In a society where parents are constantly being questioned about their children sleeping through the night or if their children are “good sleepers”, we really need to take a step back and talk about what is normal and not just for infant sleep, but also what is normal as our children move into toddlerhood.
Often we get caught up on the idea that once our sweet baby hits the milestone of 12 months, we can expect them to start sleeping through the night with ease. Here is the truth, it is NORMAL FOR TODDLERS TO:
– Still have multiple night wakings
– Have longer periods of wakefulness in the middle of the night
– Have later bedtimes
– Sleep less than the guides/numbers/charts we read in books
– Wake and call for their parents, needing their comfort
Often times our biggest concern is that our children are not getting enough sleep and in turn, that this lack of sleep is going to harm their development. This is a fair concern, especially with all of the research out there citing the benefits and importance of a good night sleep, but I want to share a study with you that will I hope will put your mind at ease. Just like your baby was likely doing exactly what they were supposed to be doing, your toddler is probably doing exactly what they should be doing as well.
In a 2019 study, toddlers at ages 30 months, 36 months and 42 months were followed for a full year, looking to find out whether the lack of consolidated sleep was somehow impacting their development. Well, guess what, this study found that toddler cognitive development did not at all correlate to their ability to consolidate sleep.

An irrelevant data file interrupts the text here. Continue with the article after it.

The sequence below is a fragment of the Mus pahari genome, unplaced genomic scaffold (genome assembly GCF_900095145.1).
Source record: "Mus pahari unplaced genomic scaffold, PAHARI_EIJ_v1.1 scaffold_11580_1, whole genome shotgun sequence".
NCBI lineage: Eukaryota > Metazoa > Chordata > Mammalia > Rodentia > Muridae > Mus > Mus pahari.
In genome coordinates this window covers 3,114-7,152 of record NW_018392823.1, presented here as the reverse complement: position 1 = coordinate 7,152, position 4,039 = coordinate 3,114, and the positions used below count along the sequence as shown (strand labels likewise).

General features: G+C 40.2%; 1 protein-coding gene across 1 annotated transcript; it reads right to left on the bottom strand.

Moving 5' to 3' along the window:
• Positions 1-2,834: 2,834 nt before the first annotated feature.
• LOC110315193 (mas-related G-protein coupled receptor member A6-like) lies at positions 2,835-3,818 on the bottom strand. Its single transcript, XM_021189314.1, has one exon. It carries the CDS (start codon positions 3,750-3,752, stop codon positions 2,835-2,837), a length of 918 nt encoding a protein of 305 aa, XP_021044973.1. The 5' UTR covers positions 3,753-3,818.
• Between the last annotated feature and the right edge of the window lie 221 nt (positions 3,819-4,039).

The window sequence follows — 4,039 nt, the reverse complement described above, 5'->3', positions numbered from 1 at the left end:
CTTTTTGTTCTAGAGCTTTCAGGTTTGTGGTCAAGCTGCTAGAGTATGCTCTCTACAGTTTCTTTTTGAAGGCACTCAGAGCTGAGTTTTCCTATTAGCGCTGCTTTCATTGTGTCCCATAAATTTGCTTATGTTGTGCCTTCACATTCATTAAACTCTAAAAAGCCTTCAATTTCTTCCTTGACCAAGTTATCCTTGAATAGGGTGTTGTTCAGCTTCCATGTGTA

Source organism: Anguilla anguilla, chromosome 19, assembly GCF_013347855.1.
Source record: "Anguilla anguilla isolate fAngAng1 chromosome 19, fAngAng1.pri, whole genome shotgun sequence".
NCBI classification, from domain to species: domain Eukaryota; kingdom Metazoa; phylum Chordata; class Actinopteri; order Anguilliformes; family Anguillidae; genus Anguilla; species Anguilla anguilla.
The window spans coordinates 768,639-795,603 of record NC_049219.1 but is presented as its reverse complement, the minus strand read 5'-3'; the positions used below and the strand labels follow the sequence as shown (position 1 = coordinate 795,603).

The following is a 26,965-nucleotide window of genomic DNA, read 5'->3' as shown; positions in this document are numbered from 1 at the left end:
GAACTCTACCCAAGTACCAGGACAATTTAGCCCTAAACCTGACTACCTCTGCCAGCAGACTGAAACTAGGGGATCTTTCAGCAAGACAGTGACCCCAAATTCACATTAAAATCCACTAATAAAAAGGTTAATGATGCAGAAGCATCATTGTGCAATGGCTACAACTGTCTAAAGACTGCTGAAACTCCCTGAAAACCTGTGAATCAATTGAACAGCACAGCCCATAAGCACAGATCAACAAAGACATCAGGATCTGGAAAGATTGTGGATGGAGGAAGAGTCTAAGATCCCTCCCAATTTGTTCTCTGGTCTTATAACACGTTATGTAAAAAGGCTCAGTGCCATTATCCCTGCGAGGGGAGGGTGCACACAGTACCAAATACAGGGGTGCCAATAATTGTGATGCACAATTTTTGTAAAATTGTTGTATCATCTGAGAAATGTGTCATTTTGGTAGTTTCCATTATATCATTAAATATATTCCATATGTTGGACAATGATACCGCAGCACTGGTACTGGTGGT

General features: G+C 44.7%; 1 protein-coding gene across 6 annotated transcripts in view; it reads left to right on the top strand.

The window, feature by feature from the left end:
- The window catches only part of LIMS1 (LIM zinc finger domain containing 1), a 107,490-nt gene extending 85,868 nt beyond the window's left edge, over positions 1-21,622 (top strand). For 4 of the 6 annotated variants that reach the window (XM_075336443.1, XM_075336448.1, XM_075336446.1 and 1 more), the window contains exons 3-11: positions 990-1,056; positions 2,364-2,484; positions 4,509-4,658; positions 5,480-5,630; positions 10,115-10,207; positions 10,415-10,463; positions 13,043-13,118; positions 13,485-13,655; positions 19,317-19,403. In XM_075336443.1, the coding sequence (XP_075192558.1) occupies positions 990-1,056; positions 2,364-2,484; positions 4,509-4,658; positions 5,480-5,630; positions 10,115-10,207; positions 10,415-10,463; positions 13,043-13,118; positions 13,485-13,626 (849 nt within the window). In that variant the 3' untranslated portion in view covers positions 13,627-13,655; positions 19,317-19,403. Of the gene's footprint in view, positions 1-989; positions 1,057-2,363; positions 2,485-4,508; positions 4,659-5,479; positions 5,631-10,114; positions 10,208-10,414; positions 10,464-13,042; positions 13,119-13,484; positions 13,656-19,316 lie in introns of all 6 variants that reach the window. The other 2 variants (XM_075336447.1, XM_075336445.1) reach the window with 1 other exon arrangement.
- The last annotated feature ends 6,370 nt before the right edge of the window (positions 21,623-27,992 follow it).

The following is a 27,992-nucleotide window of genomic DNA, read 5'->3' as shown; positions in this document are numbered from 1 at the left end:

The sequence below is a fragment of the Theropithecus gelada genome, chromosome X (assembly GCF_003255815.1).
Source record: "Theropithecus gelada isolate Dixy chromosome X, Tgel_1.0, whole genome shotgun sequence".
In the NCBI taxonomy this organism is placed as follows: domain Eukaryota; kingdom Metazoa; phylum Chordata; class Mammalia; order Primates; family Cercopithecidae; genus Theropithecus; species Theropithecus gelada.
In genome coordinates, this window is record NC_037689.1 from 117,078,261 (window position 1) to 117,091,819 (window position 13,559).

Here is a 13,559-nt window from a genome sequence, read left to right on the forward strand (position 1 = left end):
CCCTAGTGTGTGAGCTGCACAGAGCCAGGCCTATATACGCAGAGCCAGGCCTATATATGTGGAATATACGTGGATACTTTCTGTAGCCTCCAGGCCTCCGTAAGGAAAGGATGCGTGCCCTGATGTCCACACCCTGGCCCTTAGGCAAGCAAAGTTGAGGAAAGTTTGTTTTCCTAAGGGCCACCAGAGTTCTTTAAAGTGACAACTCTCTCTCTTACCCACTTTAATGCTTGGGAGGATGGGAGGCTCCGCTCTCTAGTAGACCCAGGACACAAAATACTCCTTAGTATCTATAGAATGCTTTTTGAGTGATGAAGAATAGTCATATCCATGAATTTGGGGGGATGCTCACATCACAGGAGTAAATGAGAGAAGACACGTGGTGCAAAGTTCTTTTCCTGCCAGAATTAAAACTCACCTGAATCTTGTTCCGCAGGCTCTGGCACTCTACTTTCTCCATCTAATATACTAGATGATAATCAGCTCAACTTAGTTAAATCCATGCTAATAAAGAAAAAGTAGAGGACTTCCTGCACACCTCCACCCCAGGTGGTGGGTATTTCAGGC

So what exactly did the researchers discover?
- Toddlers wake on average 4 times per night. Yes 4. Now, not all of these wakes required parental support, but there were still happening.
- Toddler’s longest wake periods were an average duration of 31.18 minutes at 2.5 years of age, an average of 25.77 minutes at 3 years of age and an average of 23.89 minutes at 42 months. So yes, sometimes when they wake it does take them a little while to resettle.
- Toddlers often go to bed later than we may think. Toddlers of all ages in the study had an average bedtime of 8:50pm but sleep onset was not actually until an average of 9:30pm.
- Toddlers sleep less than we think they do. Parents tend to get caught up on the idea of getting 12 hours of sleep every night, but research shows the average amount of time in bed was actually 10.4 hours. The actual time asleep for 2.5 year olds was 8.18 hours, 8.43 hours at 3 years and 8.51 hours at 3.5 years of age.
My hope is that these numbers help to normalize your toddler’s sleep habits.
A reminder that these numbers are averages, so please do not stress if your toddler falls above or below these.
Take home message:
Toddlers wake, and they may or may not need you during these times. Just as we say with babies, that their mood is the best indicator of getting enough sleep, the same is true for your toddler. Take a look at their daytime behaviour to determine if their sleep is really a concern. If they seem happy and rested during the day, you have nothing to be concerned about.
It is important to note that during nap transitions, or if your little one is overtired (or not tired enough), this can lead to additional sleep challenges. If bedtime is becoming a battle, click here for more information.
Hoyniak CP, Bates JE, Staples AD, Rudsaill KM, Molfese DL, Molfese VJ. Child sleep and socioeconomic context in the development of cognitive abilities in early childhood. Child Development. 2019; 90: 1718-1737.